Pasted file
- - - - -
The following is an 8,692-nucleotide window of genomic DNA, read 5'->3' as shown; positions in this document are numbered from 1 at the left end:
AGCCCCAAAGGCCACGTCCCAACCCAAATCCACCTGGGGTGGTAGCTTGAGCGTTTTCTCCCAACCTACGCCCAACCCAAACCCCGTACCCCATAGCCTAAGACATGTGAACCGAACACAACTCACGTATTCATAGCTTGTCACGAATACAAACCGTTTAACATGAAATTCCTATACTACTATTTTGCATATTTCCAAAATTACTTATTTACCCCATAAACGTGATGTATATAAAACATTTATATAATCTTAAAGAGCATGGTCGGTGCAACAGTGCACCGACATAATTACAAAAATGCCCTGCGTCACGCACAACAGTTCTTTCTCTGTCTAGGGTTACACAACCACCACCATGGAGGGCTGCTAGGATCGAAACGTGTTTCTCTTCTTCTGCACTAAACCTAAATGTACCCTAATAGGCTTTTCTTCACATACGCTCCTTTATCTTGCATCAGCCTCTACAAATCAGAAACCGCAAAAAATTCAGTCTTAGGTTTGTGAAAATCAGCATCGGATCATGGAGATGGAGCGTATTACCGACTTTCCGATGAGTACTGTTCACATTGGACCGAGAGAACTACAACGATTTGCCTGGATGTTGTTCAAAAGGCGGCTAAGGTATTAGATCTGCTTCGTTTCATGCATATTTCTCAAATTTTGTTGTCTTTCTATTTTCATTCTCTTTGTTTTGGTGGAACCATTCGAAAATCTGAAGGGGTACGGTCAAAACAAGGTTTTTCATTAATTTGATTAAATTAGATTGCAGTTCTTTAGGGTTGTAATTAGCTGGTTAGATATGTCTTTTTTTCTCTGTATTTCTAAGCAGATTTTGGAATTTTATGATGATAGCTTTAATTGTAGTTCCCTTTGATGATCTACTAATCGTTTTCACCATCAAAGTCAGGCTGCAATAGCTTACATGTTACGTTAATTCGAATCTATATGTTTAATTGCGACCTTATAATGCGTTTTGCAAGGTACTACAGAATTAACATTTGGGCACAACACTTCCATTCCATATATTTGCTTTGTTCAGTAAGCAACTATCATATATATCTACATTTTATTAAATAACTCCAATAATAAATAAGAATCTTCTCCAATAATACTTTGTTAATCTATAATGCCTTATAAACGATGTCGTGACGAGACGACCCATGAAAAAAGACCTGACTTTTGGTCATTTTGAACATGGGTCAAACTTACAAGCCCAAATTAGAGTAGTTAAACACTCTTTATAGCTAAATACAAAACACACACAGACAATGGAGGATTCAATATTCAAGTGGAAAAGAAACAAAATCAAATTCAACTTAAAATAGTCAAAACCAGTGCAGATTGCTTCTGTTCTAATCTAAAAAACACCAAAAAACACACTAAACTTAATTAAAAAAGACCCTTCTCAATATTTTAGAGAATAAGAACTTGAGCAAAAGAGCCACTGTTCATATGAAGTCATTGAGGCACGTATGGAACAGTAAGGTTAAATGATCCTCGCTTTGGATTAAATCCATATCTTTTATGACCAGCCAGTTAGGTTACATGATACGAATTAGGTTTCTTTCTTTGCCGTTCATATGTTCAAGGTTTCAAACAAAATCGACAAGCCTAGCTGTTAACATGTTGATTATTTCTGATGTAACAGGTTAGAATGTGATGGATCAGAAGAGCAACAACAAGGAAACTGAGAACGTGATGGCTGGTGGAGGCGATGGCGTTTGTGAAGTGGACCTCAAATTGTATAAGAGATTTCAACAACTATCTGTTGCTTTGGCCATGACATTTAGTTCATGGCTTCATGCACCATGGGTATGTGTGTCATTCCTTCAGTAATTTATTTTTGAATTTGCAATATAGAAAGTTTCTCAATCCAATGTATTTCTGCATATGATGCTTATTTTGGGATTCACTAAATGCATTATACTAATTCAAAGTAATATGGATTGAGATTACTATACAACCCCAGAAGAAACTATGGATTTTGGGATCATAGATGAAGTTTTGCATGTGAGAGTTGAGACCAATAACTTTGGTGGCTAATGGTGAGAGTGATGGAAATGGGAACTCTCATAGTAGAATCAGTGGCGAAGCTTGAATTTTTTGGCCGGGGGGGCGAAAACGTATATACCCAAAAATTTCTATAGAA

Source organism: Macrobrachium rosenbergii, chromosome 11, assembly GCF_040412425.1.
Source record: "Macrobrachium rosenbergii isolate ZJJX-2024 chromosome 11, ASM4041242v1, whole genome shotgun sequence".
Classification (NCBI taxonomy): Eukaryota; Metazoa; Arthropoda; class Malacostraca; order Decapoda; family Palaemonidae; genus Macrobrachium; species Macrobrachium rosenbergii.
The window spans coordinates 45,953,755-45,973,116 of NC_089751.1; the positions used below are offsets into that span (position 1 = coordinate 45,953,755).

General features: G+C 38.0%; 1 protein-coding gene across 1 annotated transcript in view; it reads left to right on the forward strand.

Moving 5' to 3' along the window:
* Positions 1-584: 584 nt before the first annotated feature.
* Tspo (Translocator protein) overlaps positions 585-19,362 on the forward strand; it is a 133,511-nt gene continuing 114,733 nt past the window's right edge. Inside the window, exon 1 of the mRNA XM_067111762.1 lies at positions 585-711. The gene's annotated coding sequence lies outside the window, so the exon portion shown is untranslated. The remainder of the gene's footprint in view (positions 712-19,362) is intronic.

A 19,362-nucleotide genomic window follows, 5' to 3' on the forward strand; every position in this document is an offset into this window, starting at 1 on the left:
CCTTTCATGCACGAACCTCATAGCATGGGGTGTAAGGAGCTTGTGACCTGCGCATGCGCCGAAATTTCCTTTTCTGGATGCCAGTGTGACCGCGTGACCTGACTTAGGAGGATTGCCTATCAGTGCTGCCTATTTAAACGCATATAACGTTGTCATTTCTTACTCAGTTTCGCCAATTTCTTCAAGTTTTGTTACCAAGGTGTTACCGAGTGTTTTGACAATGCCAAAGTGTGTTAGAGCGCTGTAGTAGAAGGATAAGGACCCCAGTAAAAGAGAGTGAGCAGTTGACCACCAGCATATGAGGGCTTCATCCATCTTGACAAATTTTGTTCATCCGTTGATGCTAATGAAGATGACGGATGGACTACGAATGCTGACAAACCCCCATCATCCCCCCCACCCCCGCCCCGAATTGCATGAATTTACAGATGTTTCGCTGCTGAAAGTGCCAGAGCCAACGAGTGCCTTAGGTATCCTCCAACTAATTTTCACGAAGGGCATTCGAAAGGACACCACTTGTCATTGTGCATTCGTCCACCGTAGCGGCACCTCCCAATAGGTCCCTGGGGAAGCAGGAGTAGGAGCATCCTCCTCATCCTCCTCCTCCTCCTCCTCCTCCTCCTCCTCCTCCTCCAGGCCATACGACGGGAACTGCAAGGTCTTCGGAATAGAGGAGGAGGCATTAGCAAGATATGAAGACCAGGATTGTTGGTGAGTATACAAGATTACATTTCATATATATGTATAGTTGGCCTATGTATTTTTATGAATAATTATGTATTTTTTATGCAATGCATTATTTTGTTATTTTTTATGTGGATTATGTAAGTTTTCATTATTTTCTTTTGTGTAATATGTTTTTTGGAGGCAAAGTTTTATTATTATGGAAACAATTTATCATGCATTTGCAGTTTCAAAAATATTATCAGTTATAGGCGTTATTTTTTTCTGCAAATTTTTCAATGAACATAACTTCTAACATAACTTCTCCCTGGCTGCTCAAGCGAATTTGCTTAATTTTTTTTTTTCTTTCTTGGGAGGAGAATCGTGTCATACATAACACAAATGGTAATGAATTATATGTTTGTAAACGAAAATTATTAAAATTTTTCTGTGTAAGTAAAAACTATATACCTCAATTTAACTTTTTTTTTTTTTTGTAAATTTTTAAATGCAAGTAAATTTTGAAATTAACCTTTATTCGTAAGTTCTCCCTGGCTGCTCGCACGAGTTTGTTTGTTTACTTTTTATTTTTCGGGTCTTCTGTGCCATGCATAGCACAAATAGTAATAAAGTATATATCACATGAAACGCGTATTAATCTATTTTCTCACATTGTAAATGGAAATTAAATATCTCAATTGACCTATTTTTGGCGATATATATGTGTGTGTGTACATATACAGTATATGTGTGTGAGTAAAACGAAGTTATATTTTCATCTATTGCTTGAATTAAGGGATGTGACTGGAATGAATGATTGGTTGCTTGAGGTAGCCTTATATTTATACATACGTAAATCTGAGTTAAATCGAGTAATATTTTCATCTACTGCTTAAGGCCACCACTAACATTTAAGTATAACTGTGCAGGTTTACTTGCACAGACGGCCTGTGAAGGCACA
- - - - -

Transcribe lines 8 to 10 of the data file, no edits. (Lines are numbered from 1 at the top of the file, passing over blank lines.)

Moving 5' to 3' along the window:
* Positions 1-584: 584 nt before the first annotated feature.
* Tspo (Translocator protein) overlaps positions 585-19,362 on the forward strand; it is a 133,511-nt gene continuing 114,733 nt past the window's right edge. Inside the window, exon 1 of the mRNA XM_067111762.1 lies at positions 585-711. The gene's annotated coding sequence lies outside the window, so the exon portion shown is untranslated. The remainder of the gene's footprint in view (positions 712-19,362) is intronic.